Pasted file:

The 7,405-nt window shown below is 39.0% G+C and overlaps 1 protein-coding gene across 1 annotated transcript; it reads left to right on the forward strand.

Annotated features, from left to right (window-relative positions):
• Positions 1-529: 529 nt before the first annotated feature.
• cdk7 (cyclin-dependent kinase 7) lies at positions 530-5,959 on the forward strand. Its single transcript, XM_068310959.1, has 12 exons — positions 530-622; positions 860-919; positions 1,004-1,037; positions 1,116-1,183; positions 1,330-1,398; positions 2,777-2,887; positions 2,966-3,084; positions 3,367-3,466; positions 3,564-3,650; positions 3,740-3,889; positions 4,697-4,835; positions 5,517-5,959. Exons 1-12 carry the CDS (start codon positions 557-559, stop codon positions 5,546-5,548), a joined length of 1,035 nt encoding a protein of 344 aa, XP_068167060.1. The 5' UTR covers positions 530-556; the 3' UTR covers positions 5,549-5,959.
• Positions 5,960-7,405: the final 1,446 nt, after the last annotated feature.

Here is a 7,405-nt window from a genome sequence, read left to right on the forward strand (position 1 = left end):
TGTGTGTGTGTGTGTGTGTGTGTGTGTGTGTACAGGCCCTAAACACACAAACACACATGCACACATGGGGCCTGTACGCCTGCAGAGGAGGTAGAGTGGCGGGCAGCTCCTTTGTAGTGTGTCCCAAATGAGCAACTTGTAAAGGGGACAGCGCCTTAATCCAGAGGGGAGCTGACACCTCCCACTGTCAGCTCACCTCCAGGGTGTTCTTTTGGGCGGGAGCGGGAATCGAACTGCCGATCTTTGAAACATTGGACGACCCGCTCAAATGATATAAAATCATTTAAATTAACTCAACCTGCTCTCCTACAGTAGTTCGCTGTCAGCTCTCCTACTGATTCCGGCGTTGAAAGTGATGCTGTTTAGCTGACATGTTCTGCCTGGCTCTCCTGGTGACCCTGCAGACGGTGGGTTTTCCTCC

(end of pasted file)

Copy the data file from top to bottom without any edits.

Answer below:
The 7,405-nt window shown below is 39.0% G+C and overlaps 1 protein-coding gene across 1 annotated transcript; it reads left to right on the forward strand.

Annotated features, from left to right (window-relative positions):
• Positions 1-529: 529 nt before the first annotated feature.
• cdk7 (cyclin-dependent kinase 7) lies at positions 530-5,959 on the forward strand. Its single transcript, XM_068310959.1, has 12 exons — positions 530-622; positions 860-919; positions 1,004-1,037; positions 1,116-1,183; positions 1,330-1,398; positions 2,777-2,887; positions 2,966-3,084; positions 3,367-3,466; positions 3,564-3,650; positions 3,740-3,889; positions 4,697-4,835; positions 5,517-5,959. Exons 1-12 carry the CDS (start codon positions 557-559, stop codon positions 5,546-5,548), a joined length of 1,035 nt encoding a protein of 344 aa, XP_068167060.1. The 5' UTR covers positions 530-556; the 3' UTR covers positions 5,549-5,959.
• Positions 5,960-7,405: the final 1,446 nt, after the last annotated feature.

Here is a 7,405-nt window from a genome sequence, read left to right on the forward strand (position 1 = left end):
TGTGTGTGTGTGTGTGTGTGTGTGTGTGTGTACAGGCCCTAAACACACAAACACACATGCACACATGGGGCCTGTACGCCTGCAGAGGAGGTAGAGTGGCGGGCAGCTCCTTTGTAGTGTGTCCCAAATGAGCAACTTGTAAAGGGGACAGCGCCTTAATCCAGAGGGGAGCTGACACCTCCCACTGTCAGCTCACCTCCAGGGTGTTCTTTTGGGCGGGAGCGGGAATCGAACTGCCGATCTTTGAAACATTGGACGACCCGCTCAAATGATATAAAATCATTTAAATTAACTCAACCTGCTCTCCTACAGTAGTTCGCTGTCAGCTCTCCTACTGATTCCGGCGTTGAAAGTGATGCTGTTTAGCTGACATGTTCTGCCTGGCTCTCCTGGTGACCCTGCAGACGGTGGGTTTTCCTCC